University of Bath

The moral ambiguities of rehabilitation in the context of the healthy prison

Professor Yvonne Jewkes presents “My parents like that I’ve grown myself again”: The moral ambiguities of rehabilitation in the context of the healthy prison.

26 Feb 20191.15pm
26 Feb 20192.45pm
Prison courtyard
Can the architects of incarceration facilities aspire to rehabilitate those in custody with the help of design?

In recent times, a new vernacular has emerged in prison design; one of blandness and similitude. Yet, in other parts of the world, prisons are once again being designed as purposeful statements of penal philosophy and intent, often denoting that the jurisdiction in question does punishment differently to their near neighbours. In some cases, discourses of transformation, normalisation and rehabilitation have come to the fore in the briefs given to architects and in the new lexicon of prison planning and design.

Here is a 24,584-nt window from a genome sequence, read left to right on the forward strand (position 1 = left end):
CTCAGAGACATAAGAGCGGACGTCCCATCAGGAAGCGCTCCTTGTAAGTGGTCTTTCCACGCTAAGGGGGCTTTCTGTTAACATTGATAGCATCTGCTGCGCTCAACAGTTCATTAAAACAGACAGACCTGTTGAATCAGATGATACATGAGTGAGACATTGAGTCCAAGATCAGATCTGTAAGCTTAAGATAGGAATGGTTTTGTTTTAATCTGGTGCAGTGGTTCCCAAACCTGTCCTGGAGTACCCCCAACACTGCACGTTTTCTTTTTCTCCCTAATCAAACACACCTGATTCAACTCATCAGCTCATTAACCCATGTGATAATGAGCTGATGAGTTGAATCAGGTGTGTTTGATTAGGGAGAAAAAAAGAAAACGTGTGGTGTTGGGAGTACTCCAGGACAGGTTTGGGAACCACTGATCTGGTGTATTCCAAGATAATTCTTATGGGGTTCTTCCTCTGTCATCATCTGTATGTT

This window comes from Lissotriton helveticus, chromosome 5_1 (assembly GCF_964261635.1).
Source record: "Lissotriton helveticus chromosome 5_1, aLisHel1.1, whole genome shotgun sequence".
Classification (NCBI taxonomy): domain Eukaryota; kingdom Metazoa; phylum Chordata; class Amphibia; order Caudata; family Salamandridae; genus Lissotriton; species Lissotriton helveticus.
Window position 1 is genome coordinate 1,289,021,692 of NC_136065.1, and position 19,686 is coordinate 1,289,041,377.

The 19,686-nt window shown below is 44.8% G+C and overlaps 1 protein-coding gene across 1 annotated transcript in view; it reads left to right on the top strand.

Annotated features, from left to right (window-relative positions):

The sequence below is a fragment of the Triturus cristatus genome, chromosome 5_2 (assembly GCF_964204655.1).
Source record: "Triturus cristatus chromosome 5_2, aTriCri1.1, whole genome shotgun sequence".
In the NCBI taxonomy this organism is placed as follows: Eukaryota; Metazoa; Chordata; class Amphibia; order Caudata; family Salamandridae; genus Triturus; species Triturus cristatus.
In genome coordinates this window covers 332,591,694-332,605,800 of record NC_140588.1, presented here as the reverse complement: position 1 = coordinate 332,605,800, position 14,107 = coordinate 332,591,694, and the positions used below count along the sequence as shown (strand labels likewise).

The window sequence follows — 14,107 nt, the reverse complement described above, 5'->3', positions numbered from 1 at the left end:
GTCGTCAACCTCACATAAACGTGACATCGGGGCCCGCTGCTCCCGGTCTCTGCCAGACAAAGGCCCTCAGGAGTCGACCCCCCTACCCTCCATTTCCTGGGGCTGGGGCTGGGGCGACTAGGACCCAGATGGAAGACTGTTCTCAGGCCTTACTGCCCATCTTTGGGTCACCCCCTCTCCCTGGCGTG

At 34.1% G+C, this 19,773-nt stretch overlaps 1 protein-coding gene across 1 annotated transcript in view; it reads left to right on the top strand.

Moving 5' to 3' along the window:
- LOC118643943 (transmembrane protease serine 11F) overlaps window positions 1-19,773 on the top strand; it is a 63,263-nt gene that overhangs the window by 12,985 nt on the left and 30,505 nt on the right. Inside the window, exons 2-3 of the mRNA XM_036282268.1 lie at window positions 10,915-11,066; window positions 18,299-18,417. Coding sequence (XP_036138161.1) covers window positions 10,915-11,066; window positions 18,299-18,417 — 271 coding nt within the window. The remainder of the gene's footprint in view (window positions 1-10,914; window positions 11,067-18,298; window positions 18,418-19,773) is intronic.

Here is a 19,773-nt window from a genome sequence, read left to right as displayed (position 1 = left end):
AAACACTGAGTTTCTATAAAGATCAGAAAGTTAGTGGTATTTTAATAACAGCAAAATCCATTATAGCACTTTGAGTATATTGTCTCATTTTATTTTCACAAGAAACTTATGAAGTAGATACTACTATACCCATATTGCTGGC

So, to what extent can the architects of incarceration aspire to rehabilitate those in custody? Is the aspiration to transform prisoners’ thought and behaviour through environment a realistic one? Is it even morally justifiable? In this seminar, Professor Yvonne Jewkes will discuss what really matters in custodial design, including the individual and social consequences of ‘unhealthy’ prisons and the moral ambiguities that lie at the heart of progressive prison design.